The Actor Who Played “Scotty” on Star Trek Was Shot Six Times on D-Day

Doohan PaintingToday I found out the actor who played “Scotty” on Star Trek, James Doohan, was shot six times storming Juno beach on D-Day.

Doohan, a Canadian, after leading his men through a mine field on Juno beach and personally taking out two German snipers in the process, eventually took four rounds in one of his legs; one in his hand, which ultimately resulted in him losing his middle finger; and one in the chest.  The shot to the chest likely would have been fatal except that he had a silver cigarette case there, given to him by his brother, which deflected the bullet.  He would later give up smoking, but at least he could say that being a smoker actually saved his life.

Ironically, the shots he took were not fired by the enemy, but rather by an overzealous Canadian gunman.  After his unit was secured in their position for the night, Doohan was crossing between command posts, when a Canadian gunman spotted him and opened fire.

Doohan originally joined the Canadian Forces at the age of 19, eventually being commissioned a Lieutenant in the Royal Canadian Artillery.  D-Day was the first and last action he saw in the war.  After recovering from his injuries, he became a pilot in the Canadian Air Force, but never saw action.  Despite not ever flying in combat, he was once called “the craziest pilot in the Canadian Air Force” when he flew a plane through two telegraph poles after “slaloming” down a mountainside, just to prove it could be done.  This act was not looked upon highly by his superiors, but earned him a reputation among the pilots of the Canadian Air Force.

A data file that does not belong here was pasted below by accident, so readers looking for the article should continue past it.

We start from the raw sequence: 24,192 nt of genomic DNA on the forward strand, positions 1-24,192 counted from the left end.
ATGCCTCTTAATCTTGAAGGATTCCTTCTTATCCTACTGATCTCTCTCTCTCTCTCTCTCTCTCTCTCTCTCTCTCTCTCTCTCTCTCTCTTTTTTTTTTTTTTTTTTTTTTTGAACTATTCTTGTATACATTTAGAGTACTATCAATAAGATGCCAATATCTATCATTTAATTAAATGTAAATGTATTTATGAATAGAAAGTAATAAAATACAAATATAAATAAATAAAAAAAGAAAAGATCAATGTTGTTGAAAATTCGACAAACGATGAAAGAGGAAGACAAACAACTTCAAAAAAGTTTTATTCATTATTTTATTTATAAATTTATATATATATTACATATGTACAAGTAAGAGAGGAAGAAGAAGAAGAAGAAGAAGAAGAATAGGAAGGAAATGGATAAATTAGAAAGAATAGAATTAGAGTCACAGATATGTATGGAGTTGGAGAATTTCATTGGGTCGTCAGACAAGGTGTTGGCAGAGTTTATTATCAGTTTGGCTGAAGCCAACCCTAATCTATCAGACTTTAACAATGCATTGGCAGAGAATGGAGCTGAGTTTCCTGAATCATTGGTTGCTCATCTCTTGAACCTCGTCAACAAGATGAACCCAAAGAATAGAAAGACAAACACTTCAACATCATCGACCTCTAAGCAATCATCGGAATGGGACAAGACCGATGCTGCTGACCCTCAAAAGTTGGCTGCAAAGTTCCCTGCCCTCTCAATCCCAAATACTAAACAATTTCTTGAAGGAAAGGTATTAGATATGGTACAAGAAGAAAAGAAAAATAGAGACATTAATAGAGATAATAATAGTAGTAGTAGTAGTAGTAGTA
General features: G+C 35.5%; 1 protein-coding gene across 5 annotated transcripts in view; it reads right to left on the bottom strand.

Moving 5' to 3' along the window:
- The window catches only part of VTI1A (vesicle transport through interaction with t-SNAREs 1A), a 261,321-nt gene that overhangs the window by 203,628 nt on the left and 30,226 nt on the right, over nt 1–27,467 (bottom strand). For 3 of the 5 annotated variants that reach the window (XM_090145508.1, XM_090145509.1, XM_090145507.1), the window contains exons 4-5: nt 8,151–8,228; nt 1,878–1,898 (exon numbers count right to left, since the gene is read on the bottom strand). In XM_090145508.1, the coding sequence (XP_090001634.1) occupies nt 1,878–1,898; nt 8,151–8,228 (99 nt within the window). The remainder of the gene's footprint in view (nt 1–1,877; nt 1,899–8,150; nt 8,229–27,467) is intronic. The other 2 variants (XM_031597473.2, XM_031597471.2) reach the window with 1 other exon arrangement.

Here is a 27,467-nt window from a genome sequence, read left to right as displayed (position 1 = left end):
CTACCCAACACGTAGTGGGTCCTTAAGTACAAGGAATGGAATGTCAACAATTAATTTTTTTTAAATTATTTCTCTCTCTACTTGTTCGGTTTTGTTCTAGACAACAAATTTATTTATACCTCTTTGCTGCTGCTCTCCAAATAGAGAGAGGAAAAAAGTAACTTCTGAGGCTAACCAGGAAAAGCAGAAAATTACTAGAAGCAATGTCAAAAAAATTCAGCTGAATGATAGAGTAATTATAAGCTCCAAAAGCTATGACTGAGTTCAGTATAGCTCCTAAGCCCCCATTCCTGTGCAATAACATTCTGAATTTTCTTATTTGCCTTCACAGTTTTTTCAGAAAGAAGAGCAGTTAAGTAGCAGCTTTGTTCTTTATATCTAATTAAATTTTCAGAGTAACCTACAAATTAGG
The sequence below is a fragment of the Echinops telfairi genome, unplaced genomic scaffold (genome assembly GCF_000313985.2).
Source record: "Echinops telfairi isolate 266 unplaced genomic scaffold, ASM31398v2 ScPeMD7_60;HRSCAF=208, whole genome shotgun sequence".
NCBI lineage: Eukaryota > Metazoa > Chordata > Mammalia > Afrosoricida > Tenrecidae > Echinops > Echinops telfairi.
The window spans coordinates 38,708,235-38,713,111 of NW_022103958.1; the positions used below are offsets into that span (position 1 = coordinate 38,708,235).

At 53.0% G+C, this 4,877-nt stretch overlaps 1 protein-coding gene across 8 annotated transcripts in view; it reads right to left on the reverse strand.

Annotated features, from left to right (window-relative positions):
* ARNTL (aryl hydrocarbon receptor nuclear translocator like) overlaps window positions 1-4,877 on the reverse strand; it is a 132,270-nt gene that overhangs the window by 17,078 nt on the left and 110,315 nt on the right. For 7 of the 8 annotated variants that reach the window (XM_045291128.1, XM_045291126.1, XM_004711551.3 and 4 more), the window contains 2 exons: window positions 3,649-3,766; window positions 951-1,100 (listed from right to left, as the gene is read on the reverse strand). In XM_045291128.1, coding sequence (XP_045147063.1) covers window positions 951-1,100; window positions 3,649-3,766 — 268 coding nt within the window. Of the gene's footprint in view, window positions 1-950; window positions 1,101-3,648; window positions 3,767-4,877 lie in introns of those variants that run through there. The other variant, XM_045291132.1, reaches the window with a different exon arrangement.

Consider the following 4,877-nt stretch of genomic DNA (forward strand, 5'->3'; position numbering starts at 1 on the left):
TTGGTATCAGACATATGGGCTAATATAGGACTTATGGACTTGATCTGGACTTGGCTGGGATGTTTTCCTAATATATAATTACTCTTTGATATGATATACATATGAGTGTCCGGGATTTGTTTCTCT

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Bonus Facts:

  • As mentioned, contrary to what many people think, Doohan was not Scottish.  He was Canadian.  When he was auditioning for the role of the ship’s engineer, he went over various accents for Gene Roddenberry for the character.  After he finished, Roddenberry asked him which he liked best and he responded: “Well, if you want an engineer, he better be a Scotsman because, in my experience, all the world’s best engineers have been Scottish.”
  • Although he wasn’t Scottish, Doohan described the character of Scotty as: “99% James Doohan and 1% accent.”  “It was a natural. When I opened my mouth, there was Scotty.  Scotty is the closest to Jimmy Doohan that I’ve ever done.”